Speaker Matibini said police presence was enhanced at Parliament after he engaged Inspector General of Police Kakoma Kanganja after the episode.
“In the instant case, the preceding procedure was not followed at all. While no injury or damage to property was caused, I wish to state that the conduct of the PF cadres and their sympathisers at the main gate amounted to intimidation and harassment of members of parliament. The conduct in question was not only a breach to Parliamentary privilege but also an offense under the National Assembly (powers and privileges) Act, making the offenders liable to being arrested and prosecuted. Honourable members, on the material day, I engaged the Inspector General of the Zambia Police Service. During that engagement, I expressed concern about the security of members of parliament and other persons entering the precincts of Parliament. The Inspector General assured me that the Zambia Police Service would keep vigil, around the precincts of Parliament, until the situation is normalised. It is for this reason that, since then, a high presence around the precincts of Parliament has been maintained,” he said.
Speaker Matibini, however, said he had no jurisdiction to mete out punishment on the PF cadres because the the application and enforcement of the Public Order Act falls under the domain of the Zambia Police Service.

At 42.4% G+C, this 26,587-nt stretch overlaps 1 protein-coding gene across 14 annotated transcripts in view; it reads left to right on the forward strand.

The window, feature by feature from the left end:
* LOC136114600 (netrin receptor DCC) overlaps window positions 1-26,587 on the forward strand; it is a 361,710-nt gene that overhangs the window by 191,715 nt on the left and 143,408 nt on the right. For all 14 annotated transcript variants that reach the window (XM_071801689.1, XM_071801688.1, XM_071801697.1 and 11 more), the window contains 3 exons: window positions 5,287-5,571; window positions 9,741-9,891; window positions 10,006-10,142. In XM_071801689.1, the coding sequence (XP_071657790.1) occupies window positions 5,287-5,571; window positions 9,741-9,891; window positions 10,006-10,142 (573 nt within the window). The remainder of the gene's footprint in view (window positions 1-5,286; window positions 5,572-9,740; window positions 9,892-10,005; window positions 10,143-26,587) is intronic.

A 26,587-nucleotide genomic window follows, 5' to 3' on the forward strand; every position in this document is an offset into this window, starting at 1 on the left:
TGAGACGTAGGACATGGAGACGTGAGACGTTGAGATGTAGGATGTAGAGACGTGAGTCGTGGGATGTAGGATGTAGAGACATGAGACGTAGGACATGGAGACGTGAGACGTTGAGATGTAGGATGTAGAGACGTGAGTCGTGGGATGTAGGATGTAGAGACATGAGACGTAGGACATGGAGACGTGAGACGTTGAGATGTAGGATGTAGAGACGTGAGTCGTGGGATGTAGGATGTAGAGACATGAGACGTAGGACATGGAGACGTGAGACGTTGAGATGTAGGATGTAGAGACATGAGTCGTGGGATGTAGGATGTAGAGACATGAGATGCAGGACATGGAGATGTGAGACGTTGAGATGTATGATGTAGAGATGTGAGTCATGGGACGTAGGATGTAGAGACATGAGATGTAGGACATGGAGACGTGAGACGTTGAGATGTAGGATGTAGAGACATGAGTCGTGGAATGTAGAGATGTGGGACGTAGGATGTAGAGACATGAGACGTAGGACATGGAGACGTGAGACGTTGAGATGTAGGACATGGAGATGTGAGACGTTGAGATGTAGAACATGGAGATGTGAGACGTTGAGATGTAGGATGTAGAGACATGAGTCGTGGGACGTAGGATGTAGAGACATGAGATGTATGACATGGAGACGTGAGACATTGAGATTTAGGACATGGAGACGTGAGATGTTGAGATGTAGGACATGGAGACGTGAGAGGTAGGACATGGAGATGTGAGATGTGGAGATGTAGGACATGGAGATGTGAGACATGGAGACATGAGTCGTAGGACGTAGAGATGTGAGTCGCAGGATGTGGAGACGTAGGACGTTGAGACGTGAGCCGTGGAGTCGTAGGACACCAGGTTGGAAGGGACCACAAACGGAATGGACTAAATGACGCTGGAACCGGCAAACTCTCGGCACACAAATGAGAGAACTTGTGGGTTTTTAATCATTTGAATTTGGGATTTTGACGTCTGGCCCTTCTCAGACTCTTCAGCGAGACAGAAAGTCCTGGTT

“The legal requirement for any person who intends to assemble or convene a public meeting, procession or demonstration to give the police at least seven days notice of the person’s intention to assemble or convene such meeting, procession or demonstration. In his point of order, Mr G G Nkombo, MP, asserted that the cadres in question gathered without notifying the police as required by section 5 (4) of the Public Order Act. He went on to assert that section section 5 (4) of the Public Order Act requires a person who intends to hold a public assembly to notify the police of the meeting at least seven days prior to the day of the meeting. To this end, I must hasten to add that the application and enforcement of the Public Order Act falls under the domain of the Zambia Police Service, while its interpretation is a preserve of the courts of law. Therefore, I have no jurisdiction in the administration or enforcement of the Public Order Act,” ruled Speaker Matibini.
“As I conclude, let me say this, it is self-evident that the events of Thursday, 14th February, 2019, are upshot of the just ended by-election in Sesheke. It is common knowledge that the by-election was marred with violence. Therefore, incumbent, especially upon us assembled here in this August House to reflect deeply on violence that marred the just ended by-election. And collectively, make concerted efforts to forestall the recurrence such violence. Practicing violence is in our politicking is not a panacea. It is in fact said that violence breeds violence. We should, therefore, take collective responsibility for maintaining and cherishing peace, a value that Zambia has been renowned to guard jealously, time immemorial.”
About Mirriam Chabala
Mirriam covers current affairs and writes in-depth feature articles on social issues.
Email: mirriam [at] diggers [dot] news